According to Nationwide research by Higgidy, it seems as a nation, we are not getting enough greens in our diet, with the average UK resident having not eaten broccoli in over one month.
Perhaps this is because broccoli features on the list of the UK’s most loathed veg, along with other greens such as Brussels sprouts, cabbage and kale. Take a look at the full list to see if your tastes are aligned with the nation’s.
The Brussels sprout may have gained its name from Brussels, Belgium, where it has long been a popular vegetable. However, whether or not the sprout has a place on the plate proves a contentious topic in the UK.
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Found in many mediterranean meals, such as Italy’s Carciofi alla romana, or part of a Spanish tapas dish, artichokes are clearly not as loved in the UK as they are in Europe.
According to the survey, it has been over six weeks since the average Brit last ate celery.
Also known as an eggplant in some parts of the world, the aubergine is actually a berry by botanical definition, however it is still the fourth most hated vegetable in the UK.
Ten per cent of the people surveyed agreed that beetroot was their most hated vegetable.
Celeriac, also known as celery root, can be used raw in salads, or baked, roasted or boiled. However its sweet, nutty, celery-like flavour is not enjoyed by everyone.
A winter vegetable which is often found in soups, the butternut squash has a sweet, nutty taste similar to that of a pumpkin. However this proved unpopular for 10 per cent of the respondents.
A type of Chinese cabbage, bok choy is typically found in chinese and Southeast Asian dishes.
Experts claim that eating a diet rich in leafy greens such as broccoli can reduce risk of heart disease, high blood pressure and mental decline. However that’s still not enough to win over nine per cent of respondents.
This starchy edible root of the Dioscorea genus, is native to Africa and Asia, with the majority of imports coming from Africa.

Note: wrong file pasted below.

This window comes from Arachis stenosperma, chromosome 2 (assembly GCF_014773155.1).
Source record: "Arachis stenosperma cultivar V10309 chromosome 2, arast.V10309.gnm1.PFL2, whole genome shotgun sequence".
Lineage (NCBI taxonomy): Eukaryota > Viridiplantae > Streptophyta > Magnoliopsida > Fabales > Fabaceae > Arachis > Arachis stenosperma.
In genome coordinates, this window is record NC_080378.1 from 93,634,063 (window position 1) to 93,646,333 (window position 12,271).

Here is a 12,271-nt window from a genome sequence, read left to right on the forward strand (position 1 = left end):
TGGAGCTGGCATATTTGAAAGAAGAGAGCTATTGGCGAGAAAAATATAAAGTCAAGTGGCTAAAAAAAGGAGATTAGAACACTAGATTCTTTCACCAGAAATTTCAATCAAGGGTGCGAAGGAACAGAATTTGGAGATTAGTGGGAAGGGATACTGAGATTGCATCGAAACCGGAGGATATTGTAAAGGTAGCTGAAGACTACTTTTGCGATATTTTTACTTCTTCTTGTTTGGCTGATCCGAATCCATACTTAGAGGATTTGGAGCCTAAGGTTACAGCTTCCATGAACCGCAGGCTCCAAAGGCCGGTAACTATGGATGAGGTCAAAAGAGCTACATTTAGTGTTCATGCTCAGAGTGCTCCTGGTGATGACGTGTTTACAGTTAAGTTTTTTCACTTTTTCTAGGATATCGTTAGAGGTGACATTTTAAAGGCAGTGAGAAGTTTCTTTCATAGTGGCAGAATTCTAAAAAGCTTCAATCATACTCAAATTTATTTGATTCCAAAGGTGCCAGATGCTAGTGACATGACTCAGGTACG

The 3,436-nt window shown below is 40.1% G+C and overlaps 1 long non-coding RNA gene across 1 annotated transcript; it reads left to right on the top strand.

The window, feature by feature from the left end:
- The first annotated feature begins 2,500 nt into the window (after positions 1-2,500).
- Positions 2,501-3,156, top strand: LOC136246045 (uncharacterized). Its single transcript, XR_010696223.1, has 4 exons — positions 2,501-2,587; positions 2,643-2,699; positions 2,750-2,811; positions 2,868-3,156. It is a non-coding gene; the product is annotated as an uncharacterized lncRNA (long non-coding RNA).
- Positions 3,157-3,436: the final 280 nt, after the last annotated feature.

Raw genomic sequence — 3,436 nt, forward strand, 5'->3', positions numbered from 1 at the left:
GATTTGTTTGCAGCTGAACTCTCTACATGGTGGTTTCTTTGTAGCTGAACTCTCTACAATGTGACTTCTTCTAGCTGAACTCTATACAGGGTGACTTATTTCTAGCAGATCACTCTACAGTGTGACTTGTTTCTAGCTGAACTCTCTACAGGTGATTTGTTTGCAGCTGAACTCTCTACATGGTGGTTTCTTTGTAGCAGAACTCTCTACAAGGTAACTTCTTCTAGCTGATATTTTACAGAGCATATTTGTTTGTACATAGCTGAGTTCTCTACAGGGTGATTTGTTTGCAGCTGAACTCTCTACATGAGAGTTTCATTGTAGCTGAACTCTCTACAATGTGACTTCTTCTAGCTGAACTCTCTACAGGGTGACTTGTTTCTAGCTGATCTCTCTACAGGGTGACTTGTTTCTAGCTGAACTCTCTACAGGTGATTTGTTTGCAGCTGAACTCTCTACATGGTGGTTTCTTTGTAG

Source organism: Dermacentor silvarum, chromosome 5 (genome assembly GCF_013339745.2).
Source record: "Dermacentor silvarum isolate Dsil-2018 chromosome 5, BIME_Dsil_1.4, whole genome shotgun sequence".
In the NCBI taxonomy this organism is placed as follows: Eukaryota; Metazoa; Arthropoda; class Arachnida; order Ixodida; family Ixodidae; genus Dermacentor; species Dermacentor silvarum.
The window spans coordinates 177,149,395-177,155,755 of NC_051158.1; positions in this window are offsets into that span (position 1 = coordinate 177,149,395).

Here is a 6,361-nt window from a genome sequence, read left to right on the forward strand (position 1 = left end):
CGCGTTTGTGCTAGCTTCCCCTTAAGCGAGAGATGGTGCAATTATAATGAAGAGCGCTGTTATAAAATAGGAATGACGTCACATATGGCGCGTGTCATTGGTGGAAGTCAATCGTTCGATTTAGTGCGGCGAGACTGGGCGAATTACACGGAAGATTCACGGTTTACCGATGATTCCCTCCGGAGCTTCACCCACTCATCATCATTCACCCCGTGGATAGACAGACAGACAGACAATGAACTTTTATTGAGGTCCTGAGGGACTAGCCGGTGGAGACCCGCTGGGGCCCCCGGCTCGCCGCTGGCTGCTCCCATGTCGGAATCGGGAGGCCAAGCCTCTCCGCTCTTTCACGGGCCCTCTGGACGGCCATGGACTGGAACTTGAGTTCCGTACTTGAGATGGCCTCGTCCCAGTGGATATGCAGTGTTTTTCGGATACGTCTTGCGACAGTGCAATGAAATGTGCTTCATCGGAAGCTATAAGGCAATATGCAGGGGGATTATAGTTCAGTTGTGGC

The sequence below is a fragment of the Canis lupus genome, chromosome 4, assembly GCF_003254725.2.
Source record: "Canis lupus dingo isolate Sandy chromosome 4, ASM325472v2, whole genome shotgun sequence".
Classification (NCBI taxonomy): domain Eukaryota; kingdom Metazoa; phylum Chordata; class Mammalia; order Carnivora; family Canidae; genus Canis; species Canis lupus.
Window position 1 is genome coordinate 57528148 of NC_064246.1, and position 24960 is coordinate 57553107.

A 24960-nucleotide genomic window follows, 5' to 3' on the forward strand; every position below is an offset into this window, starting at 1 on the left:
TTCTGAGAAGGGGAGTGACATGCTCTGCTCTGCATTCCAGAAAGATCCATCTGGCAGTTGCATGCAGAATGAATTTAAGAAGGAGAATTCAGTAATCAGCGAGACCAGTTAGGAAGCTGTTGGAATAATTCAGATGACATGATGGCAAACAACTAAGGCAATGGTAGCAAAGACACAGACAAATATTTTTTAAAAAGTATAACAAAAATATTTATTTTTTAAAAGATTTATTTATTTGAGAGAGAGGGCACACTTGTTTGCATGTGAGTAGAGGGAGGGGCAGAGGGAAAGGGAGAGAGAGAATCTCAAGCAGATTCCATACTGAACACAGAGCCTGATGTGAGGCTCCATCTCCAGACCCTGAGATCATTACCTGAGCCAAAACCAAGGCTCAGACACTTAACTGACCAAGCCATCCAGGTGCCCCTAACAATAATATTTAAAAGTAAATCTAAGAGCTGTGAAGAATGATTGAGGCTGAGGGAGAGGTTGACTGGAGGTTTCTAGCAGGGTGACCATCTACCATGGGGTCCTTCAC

This hardy, perennial herb is indigenous to the shores of the Mediterranean. Nine per cent of those surveyed said it was their least favourite vegetable.
Okra, otherwise known as ‘lady's fingers’ also made the list, with eight per cent admitting to disliking the veg.
BBC good food says that marrow’s “mild flavour and soft, creamy flesh lends itself to chutneys and curries, as well as being delicious stuffed and baked.” However, clearly not everyone agrees.
Also known as a sunroot, sunchoke, or earth apple, the Jerusalem artichoke is a root vegetable native to central North America.
Eighty percent of survey respondents said that button mushrooms were their least favourite vegetable.
Typically associated with Halloween decorations, the pumpkin is best left outside for many people.
While this is a firm favourite for pet rabbits everywhere, it's not quite the same for humans, especially for those in the UK.
One third of respondents admitted they think it takes too much time and effort to prepare salads and vegetables daily. Perhaps that’s partly why chard is so disliked.
It has been seven weeks since the average person in the UK last consumed kale, according to the survey.
While the courgette may not be completely loved by the UK, it does provide lots of immune system-boosting vitamin C.